There is an interesting example that my wife mentioned to me; it shows God telling Israel what they are going to do when the crunch is on. In Isaiah 30:1-4 this is a political situation; we are talking about something here that happened five hundred years at least, maybe close to seven hundred years after the Exodus. What does Israel do when they are in political, military, and economic trouble, where do they turn?
Isaiah 30:1-4 "Woe to the rebellious children," says the LORD, "Who take counsel, but not of Me, and who devise plans, but not of My Spirit, that they may add sin to sin; who walk to go down to Egypt, and have not asked My advice, to strengthen themselves in the strength of Pharaoh, and to trust in the shadow of Egypt! Therefore the strength of Pharaoh shall be your shame, and trust in the shadow of Egypt.
Seven hundred years later they are doing the same thing as Israel did in the wilderness. There is instruction there for us, you and me, because if we would follow the story of the children of Israel all the way through the book of Exodus on into Numbers and into Leviticus and Deuteronomy, we would find a theme repeated over and over, numerous times. What is that theme? We find that Israel is being pressured by a combination of what they feel is time closing in on them and their fear that God is not going to take care of them and provide for them. So what do they do? They turn back to their own counsel, which had been trained in Egypt.
The lesson is there for you and me, that when push comes to shove so frequently in areas regarding faith, we are going to turn back to carnal thinking. We turn to things that we have learned in this world. Are there times when you fear that you are not going to make it, that you are unworthy of your calling, that God did not give you His spirit, that He does not hear your prayers, that He is gone way off somewhere or that He is not aware of what church leadership is doing? Do you know what He shows repeatedly? He shows that the fearful quail before problems and they flee, as God says, when nobody is chasing them. It is something that we need to learn.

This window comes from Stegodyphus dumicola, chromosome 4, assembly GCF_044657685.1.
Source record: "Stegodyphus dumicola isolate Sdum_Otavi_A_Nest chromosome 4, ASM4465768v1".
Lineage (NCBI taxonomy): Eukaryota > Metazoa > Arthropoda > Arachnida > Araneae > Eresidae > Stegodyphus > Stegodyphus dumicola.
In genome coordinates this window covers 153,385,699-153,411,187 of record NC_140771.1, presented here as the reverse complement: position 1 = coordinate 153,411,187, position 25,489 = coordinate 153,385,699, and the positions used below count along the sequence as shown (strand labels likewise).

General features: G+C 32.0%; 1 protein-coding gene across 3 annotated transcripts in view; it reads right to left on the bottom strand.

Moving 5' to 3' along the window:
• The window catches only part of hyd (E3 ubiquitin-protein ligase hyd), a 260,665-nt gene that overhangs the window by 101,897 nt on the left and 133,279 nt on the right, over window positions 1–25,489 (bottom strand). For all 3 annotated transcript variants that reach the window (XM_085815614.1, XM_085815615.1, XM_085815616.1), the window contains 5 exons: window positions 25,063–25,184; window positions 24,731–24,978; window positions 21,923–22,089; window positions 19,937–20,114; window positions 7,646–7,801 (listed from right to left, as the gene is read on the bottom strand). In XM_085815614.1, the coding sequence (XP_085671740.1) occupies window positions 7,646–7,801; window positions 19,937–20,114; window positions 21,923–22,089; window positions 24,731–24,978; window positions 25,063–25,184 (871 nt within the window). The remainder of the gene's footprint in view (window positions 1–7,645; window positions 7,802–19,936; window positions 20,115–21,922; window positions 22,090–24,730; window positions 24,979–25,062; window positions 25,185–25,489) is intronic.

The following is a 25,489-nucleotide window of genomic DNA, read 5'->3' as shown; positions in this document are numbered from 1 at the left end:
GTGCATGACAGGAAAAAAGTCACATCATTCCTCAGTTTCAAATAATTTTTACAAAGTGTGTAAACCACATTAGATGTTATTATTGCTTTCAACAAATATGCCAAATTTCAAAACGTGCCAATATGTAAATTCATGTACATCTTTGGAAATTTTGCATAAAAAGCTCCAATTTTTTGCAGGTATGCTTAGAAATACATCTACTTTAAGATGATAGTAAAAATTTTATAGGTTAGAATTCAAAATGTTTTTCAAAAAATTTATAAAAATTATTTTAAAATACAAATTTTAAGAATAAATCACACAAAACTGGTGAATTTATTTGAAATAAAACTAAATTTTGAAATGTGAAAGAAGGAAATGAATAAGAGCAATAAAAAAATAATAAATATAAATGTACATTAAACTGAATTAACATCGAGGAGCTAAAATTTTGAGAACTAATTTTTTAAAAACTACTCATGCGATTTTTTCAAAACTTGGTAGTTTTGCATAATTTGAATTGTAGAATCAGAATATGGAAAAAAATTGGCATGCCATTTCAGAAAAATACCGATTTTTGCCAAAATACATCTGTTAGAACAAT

Why did these people do it? They did what they did because they did not even have God's spirit. We do these things because we have not reached the level of growth that is needed to be able to face the problem in the right way, a way that involves using the faith of God. So we turn to what Paul calls in Hebrews 3, disbelief.
In Deuteronomy 32:28, we are right in the song of Moses. Now look at God's indictment here about Israel.
Deuteronomy 32:28-29 "For they are a nation void of counsel, nor is there any understanding in them. [Did they have knowledge? Yes. Did they believe that God exists? Surely they did. Did they understand the knowledge that they had been given? No, they did not and not understanding it, they did not know how to use it.] Oh, that they were wise, that they understood this, that they would consider their latter end!
What is he telling us? They always reacted, not according to the counsel of God, not according to right understanding. They fell back on their Egyptian trained hearts. They did not consider the outworking of faith. So Israel was a nation driven by bondage to time, driven by their fears but deceived in to thinking that they knew better than God and His servant Moses. Their whole thinking process had to undergo a conversion. They had to learn to be free!
All their lifetime, up to that point, they were subject to bondage. Somebody else was doing their thinking for them, telling them in the types, when and where to sleep, when and where to work, when and where to eat, maybe even telling them when they can go to the bathroom, and all the while filling their minds with negative, God-rejecting attitudes.
The author of these attitudes that turns us in on ourselves is Satan, but we willingly reinforce and eternalize his ways into our mind to such an extent that we think they are ours. He imprints on us almost from the day that we are born, and he programs us to believe his lies. Again, did you notice what God said—"that they would consider their latter end"?
Faith considers the end; the outworking of what one is going to do. Their excessive concern about time and the fears that they would not be provided for express themselves in their lack of trust. They lived for the moment, and I guess I might say that "deferred gratification" was not in their dictionary.
Satan is called the accuser, is he not? Now what is his message? Right from the beginning he accused God of being untrustworthy, that God could not be depended upon, that He is that not fair and that He withholds good things from us. His unchanging lie is that God could not possibly be interested in us. Satan does not stop there. He tried to make us believe that God could not possibly be actually involved with us. Again, when the Church of the Great God started, the first sermon was "Do You See God?" How you see God is the crux of our life, because without it the operations of faith are not going to work.